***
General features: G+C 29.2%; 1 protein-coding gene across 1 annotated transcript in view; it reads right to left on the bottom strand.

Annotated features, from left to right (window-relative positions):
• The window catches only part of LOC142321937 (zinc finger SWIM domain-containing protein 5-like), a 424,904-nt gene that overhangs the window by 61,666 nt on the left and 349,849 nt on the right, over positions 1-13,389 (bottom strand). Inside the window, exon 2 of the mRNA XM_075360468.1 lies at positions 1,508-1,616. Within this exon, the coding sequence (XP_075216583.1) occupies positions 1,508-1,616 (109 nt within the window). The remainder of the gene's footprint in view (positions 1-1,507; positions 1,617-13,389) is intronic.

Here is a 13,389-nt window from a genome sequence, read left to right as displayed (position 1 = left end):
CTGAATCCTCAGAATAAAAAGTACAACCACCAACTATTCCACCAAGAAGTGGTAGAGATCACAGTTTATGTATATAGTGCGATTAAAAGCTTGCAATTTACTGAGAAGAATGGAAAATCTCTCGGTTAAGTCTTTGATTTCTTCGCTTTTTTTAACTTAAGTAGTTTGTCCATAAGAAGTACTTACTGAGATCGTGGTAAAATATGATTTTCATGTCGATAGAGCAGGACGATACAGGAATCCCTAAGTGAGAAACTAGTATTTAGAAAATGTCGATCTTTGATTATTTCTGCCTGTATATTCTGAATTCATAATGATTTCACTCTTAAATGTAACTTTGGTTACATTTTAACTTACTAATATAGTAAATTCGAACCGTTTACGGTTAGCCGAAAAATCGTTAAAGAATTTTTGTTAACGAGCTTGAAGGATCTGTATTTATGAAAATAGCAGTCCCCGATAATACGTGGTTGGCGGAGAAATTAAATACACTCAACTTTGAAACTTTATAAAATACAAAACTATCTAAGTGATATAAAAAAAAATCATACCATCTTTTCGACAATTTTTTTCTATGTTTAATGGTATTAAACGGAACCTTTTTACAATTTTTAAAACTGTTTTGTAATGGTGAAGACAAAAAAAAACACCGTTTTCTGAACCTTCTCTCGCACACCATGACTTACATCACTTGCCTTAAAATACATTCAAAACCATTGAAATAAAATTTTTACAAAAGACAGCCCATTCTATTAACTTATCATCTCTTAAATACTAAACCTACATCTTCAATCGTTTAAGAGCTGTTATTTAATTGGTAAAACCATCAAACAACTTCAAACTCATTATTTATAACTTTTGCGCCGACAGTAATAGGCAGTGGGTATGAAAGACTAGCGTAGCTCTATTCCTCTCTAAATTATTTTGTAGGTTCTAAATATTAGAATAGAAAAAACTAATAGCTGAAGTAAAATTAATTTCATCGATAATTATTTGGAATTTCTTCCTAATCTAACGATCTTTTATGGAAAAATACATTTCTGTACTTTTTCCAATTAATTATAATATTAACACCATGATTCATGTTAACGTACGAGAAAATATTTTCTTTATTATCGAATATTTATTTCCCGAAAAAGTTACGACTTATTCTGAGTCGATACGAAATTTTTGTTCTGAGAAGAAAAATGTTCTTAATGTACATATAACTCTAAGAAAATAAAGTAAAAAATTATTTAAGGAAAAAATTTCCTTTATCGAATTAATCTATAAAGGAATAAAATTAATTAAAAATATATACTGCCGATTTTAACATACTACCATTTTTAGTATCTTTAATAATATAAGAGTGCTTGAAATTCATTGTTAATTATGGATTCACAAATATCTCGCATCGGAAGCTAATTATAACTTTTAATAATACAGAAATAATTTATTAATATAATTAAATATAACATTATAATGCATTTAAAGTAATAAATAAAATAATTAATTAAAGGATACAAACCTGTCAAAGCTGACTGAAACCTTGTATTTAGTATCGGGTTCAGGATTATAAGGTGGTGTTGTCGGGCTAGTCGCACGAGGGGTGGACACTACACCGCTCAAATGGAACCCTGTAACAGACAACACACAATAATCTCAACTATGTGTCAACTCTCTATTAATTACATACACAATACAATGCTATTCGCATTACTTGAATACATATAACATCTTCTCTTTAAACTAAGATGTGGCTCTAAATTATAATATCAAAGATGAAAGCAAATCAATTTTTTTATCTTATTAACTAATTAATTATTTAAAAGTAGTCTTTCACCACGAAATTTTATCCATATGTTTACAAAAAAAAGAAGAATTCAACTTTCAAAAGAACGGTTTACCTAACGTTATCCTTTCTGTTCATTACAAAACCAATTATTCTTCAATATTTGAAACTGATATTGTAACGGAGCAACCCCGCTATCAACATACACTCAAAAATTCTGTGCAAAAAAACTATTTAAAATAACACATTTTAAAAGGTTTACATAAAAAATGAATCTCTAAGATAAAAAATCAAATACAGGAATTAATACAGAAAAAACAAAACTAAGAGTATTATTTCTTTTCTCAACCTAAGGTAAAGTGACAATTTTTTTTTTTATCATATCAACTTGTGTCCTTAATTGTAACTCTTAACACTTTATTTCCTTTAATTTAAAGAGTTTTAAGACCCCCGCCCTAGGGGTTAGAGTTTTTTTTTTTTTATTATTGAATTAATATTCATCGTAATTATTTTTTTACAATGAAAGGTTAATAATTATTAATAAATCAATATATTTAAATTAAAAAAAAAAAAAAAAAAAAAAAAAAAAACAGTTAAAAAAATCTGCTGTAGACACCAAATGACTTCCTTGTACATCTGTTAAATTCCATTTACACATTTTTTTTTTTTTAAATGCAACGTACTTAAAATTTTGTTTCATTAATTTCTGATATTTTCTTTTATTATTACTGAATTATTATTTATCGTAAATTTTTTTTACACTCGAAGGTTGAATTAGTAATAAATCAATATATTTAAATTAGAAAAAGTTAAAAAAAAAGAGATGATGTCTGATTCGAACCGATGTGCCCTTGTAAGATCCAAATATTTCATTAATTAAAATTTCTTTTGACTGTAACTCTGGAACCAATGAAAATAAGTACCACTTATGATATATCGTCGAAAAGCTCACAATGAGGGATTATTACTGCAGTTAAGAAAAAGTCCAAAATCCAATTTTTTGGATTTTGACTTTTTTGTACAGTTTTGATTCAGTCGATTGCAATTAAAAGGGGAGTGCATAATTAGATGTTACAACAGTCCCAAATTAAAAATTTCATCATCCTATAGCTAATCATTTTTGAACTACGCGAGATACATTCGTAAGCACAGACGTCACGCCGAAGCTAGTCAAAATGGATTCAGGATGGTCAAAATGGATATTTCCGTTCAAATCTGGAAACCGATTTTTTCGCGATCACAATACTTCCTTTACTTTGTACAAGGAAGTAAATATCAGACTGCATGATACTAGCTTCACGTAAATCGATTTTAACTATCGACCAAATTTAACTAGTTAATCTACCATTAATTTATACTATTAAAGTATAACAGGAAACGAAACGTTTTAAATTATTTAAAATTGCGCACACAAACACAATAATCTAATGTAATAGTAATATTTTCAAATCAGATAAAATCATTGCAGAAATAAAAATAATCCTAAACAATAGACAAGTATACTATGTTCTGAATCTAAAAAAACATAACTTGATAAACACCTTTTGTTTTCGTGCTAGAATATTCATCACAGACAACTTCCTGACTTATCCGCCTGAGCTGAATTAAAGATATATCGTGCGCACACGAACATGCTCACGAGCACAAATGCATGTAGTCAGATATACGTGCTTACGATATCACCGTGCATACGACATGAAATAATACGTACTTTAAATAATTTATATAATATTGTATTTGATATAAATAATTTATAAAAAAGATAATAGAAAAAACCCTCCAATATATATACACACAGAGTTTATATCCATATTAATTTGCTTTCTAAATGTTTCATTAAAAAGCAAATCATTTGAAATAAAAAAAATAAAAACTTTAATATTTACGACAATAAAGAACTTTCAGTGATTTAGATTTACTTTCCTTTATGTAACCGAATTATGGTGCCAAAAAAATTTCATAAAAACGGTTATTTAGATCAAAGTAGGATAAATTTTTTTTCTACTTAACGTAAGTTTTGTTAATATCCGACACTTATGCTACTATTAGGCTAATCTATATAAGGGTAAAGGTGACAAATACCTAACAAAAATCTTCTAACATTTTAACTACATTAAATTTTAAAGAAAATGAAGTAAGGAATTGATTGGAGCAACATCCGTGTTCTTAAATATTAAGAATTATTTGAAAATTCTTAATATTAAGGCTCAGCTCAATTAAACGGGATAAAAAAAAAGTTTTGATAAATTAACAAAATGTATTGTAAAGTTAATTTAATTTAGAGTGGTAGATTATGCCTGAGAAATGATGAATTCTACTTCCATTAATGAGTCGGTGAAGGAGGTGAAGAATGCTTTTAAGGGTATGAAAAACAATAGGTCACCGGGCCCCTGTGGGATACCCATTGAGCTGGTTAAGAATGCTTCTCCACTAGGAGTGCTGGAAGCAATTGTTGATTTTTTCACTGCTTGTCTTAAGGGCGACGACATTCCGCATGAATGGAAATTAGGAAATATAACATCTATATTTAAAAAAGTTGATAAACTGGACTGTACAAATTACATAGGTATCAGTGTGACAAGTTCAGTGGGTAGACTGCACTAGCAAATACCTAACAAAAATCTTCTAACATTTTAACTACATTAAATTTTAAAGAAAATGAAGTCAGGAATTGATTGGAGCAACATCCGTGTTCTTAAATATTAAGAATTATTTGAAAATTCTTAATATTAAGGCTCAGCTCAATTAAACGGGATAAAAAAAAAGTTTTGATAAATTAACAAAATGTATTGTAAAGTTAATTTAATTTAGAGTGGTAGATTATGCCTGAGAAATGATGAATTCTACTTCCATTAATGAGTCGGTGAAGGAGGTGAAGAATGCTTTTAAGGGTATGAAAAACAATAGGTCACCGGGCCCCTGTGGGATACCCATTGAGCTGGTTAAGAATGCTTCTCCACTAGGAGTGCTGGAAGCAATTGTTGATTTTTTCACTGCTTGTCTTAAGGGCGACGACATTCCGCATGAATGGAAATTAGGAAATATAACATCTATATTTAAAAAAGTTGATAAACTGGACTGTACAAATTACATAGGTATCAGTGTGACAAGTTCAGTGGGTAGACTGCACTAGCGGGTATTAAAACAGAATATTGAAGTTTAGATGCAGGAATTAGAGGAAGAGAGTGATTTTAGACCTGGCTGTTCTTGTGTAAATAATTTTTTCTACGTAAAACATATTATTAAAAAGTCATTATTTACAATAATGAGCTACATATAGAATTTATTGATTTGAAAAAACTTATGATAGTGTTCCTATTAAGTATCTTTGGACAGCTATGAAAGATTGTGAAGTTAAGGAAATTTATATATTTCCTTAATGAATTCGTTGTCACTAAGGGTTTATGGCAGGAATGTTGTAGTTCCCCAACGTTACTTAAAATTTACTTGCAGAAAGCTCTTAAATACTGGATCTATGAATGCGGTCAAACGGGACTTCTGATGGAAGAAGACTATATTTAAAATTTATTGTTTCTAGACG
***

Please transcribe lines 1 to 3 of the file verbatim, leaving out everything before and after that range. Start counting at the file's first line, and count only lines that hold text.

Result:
General features: G+C 29.2%; 1 protein-coding gene across 1 annotated transcript in view; it reads right to left on the bottom strand.

Annotated features, from left to right (window-relative positions):
• The window catches only part of LOC142321937 (zinc finger SWIM domain-containing protein 5-like), a 424,904-nt gene that overhangs the window by 61,666 nt on the left and 349,849 nt on the right, over positions 1-13,389 (bottom strand). Inside the window, exon 2 of the mRNA XM_075360468.1 lies at positions 1,508-1,616. Within this exon, the coding sequence (XP_075216583.1) occupies positions 1,508-1,616 (109 nt within the window). The remainder of the gene's footprint in view (positions 1-1,507; positions 1,617-13,389) is intronic.